Latest European data has shown that sales of animal antibiotics have fallen by nearly 50% in the past decade.
Figures released in the European Medicines Agency (EMA) annual report on the European Surveillance of Veterinary Antimicrobial Consumption (ESVAC) show annual sales of antibiotics in the EU/EEA, Switzerland and the UK have decreased by 47% between 2011 and 2021. This is the lowest value every reported.
Sales of antibiotic classes considered Critically Important in Human Medicine also dropped and only accounted for 5.5% of total sales last year. And sales of third and fourth generation cephalosporins fell by 38%, polymyxins by 80%, fluroquinolones by 14% and sales of other quinolones by 83%.
Welcoming the figures, Ivo Claassen, head of EMA’s Veterinary Medicines Division, said: “The positive results reflect the efforts of veterinarians, farmers and the pharmaceutical industry to reduce the use of antibiotics to prevent antimicrobial resistance. It also shows the European Union (EU) policy initiatives and national campaigns promoting prudent use of antibiotics in animals are having a positive impact.”
The ESVAC report also included information on the progress made towards the European Commission’s Farm to Fork Strategy target to reduce the sale of antimicrobials for farmed animals and aquaculture in the EU. In only 3 years (2018-2021), the 27 EU Member States have already achieved an 18% reduction – a third of the 50% target set for 2030.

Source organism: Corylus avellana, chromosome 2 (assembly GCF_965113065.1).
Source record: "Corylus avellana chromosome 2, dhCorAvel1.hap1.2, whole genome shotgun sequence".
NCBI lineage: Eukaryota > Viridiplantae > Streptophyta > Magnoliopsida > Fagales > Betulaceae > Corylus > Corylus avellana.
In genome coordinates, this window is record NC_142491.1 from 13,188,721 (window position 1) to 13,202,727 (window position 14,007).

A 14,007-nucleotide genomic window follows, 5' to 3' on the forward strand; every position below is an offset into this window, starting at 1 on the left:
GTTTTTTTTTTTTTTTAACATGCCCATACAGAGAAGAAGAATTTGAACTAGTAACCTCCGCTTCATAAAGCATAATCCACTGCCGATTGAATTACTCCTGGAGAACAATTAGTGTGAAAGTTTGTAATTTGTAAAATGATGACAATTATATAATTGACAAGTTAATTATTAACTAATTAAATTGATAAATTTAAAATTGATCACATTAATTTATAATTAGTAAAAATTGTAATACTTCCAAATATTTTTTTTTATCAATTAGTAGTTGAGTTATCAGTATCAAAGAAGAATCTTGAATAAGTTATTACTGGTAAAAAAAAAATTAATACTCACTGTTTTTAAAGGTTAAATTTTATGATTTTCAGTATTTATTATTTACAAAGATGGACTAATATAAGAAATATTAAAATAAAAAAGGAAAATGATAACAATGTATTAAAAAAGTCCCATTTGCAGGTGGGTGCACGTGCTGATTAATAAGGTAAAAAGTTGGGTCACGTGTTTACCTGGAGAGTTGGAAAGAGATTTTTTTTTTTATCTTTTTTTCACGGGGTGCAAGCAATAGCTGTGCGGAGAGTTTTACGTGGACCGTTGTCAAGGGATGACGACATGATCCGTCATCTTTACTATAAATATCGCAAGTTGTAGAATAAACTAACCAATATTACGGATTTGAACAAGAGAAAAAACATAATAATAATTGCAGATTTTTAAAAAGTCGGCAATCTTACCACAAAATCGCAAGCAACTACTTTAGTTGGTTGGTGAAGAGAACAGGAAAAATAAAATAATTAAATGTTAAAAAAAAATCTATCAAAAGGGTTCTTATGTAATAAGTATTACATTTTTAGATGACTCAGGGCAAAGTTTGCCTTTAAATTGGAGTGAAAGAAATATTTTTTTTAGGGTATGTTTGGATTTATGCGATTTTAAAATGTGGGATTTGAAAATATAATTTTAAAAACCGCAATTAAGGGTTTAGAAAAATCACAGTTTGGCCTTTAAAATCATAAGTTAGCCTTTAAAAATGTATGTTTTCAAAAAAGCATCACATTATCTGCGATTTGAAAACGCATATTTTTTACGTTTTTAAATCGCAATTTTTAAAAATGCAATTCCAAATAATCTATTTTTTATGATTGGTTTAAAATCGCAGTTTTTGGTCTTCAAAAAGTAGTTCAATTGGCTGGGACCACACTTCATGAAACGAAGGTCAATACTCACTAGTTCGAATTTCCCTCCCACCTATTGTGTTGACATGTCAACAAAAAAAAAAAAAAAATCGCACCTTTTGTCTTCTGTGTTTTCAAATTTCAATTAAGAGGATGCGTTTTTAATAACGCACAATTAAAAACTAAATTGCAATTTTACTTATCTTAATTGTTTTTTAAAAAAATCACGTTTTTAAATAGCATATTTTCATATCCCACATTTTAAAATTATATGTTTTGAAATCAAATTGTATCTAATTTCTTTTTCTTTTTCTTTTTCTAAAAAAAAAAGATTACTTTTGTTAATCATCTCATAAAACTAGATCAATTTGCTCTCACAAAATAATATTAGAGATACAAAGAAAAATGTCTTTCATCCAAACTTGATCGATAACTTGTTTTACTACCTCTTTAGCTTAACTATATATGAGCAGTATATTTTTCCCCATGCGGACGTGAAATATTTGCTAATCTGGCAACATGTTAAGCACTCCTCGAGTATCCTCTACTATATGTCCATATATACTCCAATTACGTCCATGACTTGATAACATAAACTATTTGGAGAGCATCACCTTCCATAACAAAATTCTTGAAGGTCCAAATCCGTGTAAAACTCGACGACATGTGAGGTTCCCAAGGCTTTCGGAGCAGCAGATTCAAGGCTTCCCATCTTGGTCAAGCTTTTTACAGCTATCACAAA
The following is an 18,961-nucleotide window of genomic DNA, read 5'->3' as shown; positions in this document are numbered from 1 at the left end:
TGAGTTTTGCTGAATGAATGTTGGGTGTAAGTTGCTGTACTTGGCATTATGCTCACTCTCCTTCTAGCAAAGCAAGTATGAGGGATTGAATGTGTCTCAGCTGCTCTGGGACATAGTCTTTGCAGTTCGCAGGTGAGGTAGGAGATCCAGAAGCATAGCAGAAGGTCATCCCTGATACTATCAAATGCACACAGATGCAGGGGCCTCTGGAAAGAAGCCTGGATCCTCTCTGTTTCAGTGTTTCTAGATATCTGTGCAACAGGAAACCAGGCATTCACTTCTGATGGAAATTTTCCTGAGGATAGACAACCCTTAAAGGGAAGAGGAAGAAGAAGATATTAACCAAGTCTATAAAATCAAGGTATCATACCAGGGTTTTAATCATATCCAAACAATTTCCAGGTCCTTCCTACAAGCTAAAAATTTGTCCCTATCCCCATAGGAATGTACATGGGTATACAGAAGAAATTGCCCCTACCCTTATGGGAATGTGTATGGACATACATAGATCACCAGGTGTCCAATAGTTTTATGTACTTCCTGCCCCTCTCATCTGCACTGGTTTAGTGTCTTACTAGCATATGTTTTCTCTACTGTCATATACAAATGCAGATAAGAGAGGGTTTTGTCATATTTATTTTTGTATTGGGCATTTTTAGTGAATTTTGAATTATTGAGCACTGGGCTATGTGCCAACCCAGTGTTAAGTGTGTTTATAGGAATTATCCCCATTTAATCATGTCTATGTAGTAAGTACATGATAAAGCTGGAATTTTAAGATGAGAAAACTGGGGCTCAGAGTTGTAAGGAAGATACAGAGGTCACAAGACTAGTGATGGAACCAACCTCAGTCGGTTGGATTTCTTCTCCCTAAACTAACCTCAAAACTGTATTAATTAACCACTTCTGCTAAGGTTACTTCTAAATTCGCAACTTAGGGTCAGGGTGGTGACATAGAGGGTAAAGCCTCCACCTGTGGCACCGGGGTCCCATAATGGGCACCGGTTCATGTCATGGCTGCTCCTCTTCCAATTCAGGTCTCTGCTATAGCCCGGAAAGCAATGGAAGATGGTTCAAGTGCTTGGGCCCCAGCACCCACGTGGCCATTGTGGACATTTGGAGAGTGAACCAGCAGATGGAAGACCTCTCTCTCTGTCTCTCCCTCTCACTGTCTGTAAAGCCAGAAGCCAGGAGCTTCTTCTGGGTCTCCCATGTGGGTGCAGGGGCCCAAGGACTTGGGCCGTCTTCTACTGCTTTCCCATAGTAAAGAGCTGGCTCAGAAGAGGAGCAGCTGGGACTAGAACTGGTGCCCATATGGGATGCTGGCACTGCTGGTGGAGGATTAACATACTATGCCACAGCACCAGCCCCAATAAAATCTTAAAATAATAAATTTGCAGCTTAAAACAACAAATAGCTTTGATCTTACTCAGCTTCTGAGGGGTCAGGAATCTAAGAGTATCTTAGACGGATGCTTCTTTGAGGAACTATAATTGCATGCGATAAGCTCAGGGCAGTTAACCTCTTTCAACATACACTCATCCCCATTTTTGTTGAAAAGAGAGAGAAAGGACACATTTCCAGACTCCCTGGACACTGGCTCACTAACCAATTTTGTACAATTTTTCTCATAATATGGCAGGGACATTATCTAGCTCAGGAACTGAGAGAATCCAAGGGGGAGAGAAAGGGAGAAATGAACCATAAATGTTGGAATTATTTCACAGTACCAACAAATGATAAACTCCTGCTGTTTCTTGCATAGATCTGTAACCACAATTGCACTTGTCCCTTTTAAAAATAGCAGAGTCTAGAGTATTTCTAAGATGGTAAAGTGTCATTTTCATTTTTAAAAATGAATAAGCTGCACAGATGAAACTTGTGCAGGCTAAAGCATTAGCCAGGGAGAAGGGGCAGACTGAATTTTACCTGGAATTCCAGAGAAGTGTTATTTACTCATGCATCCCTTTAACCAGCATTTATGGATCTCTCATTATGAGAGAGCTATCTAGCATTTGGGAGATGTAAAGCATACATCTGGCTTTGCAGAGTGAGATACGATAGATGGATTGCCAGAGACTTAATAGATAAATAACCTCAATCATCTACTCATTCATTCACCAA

In terms of best practice to ensure transparency, Italy was singled out for implementing a digital traceability system of veterinary medicines with real data from farms in 2019. The UK was also praised for its continuous work to improve the responsible use of antibiotics, achieving significant reductions in their use across livestock sectors.
But pressure group European Livestock Voice said there were still areas of concern. According to Eurobarometer data, almost 3 out of 5 European are unaware of the EU ban on antibiotics to promote farm animal growth. It argues this is worrying because they show that there is still a huge lack of awareness on the subject.
Only 1 in 2 respondents knew that antibiotics are ineffective against viruses, and only 3 in 10 knew that the unnecessary use of antibiotics makes them ineffective, increasing the risk of antibiotic resistance.
It argues that an awareness raising campaign around appropriate antibiotic use would be useful, stressing the need to tackle antimicrobial resistance through the One Health approach, acknowledging the links between human health, animal health and the environment.